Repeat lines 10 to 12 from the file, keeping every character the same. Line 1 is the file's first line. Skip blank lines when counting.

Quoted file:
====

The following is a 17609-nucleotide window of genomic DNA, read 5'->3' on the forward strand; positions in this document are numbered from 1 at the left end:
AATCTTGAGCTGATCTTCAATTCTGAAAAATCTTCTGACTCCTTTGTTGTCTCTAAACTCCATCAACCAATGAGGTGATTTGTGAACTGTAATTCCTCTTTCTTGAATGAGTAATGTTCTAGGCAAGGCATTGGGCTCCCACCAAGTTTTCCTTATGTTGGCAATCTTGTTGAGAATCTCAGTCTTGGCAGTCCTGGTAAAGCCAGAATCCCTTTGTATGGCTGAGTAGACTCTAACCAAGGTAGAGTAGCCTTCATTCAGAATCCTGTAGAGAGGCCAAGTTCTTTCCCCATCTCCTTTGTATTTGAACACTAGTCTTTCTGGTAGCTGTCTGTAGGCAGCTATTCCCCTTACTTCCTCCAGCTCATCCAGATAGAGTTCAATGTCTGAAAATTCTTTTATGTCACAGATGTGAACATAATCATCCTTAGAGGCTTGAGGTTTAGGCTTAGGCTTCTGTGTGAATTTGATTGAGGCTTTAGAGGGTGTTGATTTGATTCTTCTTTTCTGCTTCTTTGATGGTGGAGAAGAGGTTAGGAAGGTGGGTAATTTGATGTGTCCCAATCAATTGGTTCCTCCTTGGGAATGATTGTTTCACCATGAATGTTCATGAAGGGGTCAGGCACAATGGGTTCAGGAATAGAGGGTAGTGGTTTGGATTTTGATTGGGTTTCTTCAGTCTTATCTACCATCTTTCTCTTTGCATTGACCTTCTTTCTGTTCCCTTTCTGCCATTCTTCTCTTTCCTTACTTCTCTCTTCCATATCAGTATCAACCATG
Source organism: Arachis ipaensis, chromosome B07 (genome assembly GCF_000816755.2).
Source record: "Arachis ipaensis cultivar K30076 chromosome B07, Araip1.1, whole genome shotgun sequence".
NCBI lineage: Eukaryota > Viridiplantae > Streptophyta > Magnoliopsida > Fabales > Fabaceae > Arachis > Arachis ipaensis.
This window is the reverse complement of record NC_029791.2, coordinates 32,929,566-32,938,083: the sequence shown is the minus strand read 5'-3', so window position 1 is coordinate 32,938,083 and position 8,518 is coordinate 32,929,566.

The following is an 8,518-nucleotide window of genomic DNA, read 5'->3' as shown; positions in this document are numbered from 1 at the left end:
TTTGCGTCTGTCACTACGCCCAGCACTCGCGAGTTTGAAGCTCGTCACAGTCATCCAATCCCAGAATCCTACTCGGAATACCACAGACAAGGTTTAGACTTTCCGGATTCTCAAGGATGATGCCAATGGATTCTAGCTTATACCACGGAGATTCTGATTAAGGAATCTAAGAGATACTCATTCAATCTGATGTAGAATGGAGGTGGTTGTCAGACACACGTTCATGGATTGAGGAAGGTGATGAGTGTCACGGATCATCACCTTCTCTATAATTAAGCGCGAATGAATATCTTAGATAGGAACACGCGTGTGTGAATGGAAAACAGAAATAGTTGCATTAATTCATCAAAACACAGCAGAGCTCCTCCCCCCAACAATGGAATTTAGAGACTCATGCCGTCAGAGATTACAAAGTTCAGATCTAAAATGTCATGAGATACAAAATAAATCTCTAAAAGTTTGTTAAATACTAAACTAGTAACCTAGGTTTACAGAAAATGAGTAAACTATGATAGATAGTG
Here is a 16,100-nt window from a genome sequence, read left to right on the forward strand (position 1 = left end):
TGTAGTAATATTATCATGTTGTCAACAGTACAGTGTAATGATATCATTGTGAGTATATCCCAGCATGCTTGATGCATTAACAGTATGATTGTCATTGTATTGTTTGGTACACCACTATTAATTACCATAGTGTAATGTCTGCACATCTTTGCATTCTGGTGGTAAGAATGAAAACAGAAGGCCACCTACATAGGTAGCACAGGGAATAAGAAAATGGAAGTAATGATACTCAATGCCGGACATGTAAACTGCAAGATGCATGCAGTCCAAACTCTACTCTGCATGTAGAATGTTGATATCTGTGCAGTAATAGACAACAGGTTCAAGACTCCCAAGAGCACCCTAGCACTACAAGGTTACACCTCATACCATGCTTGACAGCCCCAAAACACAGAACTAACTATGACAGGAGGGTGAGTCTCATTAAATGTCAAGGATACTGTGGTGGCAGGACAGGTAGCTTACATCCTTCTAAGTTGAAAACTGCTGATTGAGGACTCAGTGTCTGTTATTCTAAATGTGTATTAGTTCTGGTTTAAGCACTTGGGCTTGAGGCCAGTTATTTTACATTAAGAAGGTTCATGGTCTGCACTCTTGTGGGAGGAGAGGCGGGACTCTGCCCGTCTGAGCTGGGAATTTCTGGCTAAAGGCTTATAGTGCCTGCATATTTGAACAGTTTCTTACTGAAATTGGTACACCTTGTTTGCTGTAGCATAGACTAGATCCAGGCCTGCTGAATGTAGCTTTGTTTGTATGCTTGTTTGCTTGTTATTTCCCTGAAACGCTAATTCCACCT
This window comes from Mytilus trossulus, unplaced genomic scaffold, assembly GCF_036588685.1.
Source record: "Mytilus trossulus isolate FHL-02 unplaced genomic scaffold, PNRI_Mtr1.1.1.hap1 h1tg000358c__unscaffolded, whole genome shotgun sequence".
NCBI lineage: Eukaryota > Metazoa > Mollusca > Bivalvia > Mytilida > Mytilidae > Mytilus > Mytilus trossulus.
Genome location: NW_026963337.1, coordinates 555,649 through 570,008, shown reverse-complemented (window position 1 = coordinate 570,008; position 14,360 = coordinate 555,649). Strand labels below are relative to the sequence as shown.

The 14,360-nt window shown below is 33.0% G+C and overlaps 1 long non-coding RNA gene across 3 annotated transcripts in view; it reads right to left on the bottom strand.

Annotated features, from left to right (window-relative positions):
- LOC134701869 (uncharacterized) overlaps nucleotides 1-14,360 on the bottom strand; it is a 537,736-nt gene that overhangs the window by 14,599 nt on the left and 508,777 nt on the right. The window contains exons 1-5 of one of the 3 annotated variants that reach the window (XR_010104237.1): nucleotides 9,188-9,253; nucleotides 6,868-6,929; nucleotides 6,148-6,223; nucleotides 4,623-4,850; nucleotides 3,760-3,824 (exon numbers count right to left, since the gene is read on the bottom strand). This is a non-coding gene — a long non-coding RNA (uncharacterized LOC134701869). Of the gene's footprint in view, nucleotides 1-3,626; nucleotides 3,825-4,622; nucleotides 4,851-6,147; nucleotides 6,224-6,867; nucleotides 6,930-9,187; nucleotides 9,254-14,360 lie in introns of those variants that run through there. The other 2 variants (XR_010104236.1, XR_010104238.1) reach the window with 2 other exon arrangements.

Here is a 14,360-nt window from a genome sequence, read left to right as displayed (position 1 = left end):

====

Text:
TGTAGTAATATTATCATGTTGTCAACAGTACAGTGTAATGATATCATTGTGAGTATATCCCAGCATGCTTGATGCATTAACAGTATGATTGTCATTGTATTGTTTGGTACACCACTATTAATTACCATAGTGTAATGTCTGCACATCTTTGCATTCTGGTGGTAAGAATGAAAACAGAAGGCCACCTACATAGGTAGCACAGGGAATAAGAAAATGGAAGTAATGATACTCAATGCCGGACATGTAAACTGCAAGATGCATGCAGTCCAAACTCTACTCTGCATGTAGAATGTTGATATCTGTGCAGTAATAGACAACAGGTTCAAGACTCCCAAGAGCACCCTAGCACTACAAGGTTACACCTCATACCATGCTTGACAGCCCCAAAACACAGAACTAACTATGACAGGAGGGTGAGTCTCATTAAATGTCAAGGATACTGTGGTGGCAGGACAGGTAGCTTACATCCTTCTAAGTTGAAAACTGCTGATTGAGGACTCAGTGTCTGTTATTCTAAATGTGTATTAGTTCTGGTTTAAGCACTTGGGCTTGAGGCCAGTTATTTTACATTAAGAAGGTTCATGGTCTGCACTCTTGTGGGAGGAGAGGCGGGACTCTGCCCGTCTGAGCTGGGAATTTCTGGCTAAAGGCTTATAGTGCCTGCATATTTGAACAGTTTCTTACTGAAATTGGTACACCTTGTTTGCTGTAGCATAGACTAGATCCAGGCCTGCTGAATGTAGCTTTGTTTGTATGCTTGTTTGCTTGTTATTTCCCTGAAACGCTAATTCCACCT
This window comes from Mytilus trossulus, unplaced genomic scaffold, assembly GCF_036588685.1.
Source record: "Mytilus trossulus isolate FHL-02 unplaced genomic scaffold, PNRI_Mtr1.1.1.hap1 h1tg000358c__unscaffolded, whole genome shotgun sequence".